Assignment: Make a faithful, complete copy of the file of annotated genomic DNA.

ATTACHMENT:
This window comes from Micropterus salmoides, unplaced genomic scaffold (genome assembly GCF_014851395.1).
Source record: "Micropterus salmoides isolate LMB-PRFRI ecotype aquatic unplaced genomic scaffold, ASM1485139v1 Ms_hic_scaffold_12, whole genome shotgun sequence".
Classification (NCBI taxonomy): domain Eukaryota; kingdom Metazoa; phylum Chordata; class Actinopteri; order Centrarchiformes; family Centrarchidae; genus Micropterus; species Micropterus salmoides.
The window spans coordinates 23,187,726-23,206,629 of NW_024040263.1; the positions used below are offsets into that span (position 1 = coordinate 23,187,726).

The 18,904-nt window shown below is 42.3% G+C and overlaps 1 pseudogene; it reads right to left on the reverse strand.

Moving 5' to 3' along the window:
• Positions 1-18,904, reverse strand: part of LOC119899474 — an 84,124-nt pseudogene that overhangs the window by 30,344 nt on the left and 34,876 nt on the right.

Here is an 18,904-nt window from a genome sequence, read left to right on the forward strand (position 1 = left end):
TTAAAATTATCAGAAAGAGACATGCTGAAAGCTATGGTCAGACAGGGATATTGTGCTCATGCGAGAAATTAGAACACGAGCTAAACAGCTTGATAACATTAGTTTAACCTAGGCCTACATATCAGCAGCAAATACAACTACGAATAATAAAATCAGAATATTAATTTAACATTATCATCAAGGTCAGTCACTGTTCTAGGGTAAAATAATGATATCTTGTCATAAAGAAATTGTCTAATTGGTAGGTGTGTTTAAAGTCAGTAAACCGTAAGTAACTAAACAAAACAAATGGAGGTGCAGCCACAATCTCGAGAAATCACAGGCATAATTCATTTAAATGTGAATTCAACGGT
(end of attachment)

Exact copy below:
This window comes from Micropterus salmoides, unplaced genomic scaffold (genome assembly GCF_014851395.1).
Source record: "Micropterus salmoides isolate LMB-PRFRI ecotype aquatic unplaced genomic scaffold, ASM1485139v1 Ms_hic_scaffold_12, whole genome shotgun sequence".
Classification (NCBI taxonomy): domain Eukaryota; kingdom Metazoa; phylum Chordata; class Actinopteri; order Centrarchiformes; family Centrarchidae; genus Micropterus; species Micropterus salmoides.
The window spans coordinates 23,187,726-23,206,629 of NW_024040263.1; the positions used below are offsets into that span (position 1 = coordinate 23,187,726).

The 18,904-nt window shown below is 42.3% G+C and overlaps 1 pseudogene; it reads right to left on the reverse strand.

Moving 5' to 3' along the window:
• Positions 1-18,904, reverse strand: part of LOC119899474 — an 84,124-nt pseudogene that overhangs the window by 30,344 nt on the left and 34,876 nt on the right.

Here is an 18,904-nt window from a genome sequence, read left to right on the forward strand (position 1 = left end):
TTAAAATTATCAGAAAGAGACATGCTGAAAGCTATGGTCAGACAGGGATATTGTGCTCATGCGAGAAATTAGAACACGAGCTAAACAGCTTGATAACATTAGTTTAACCTAGGCCTACATATCAGCAGCAAATACAACTACGAATAATAAAATCAGAATATTAATTTAACATTATCATCAAGGTCAGTCACTGTTCTAGGGTAAAATAATGATATCTTGTCATAAAGAAATTGTCTAATTGGTAGGTGTGTTTAAAGTCAGTAAACCGTAAGTAACTAAACAAAACAAATGGAGGTGCAGCCACAATCTCGAGAAATCACAGGCATAATTCATTTAAATGTGAATTCAACGGT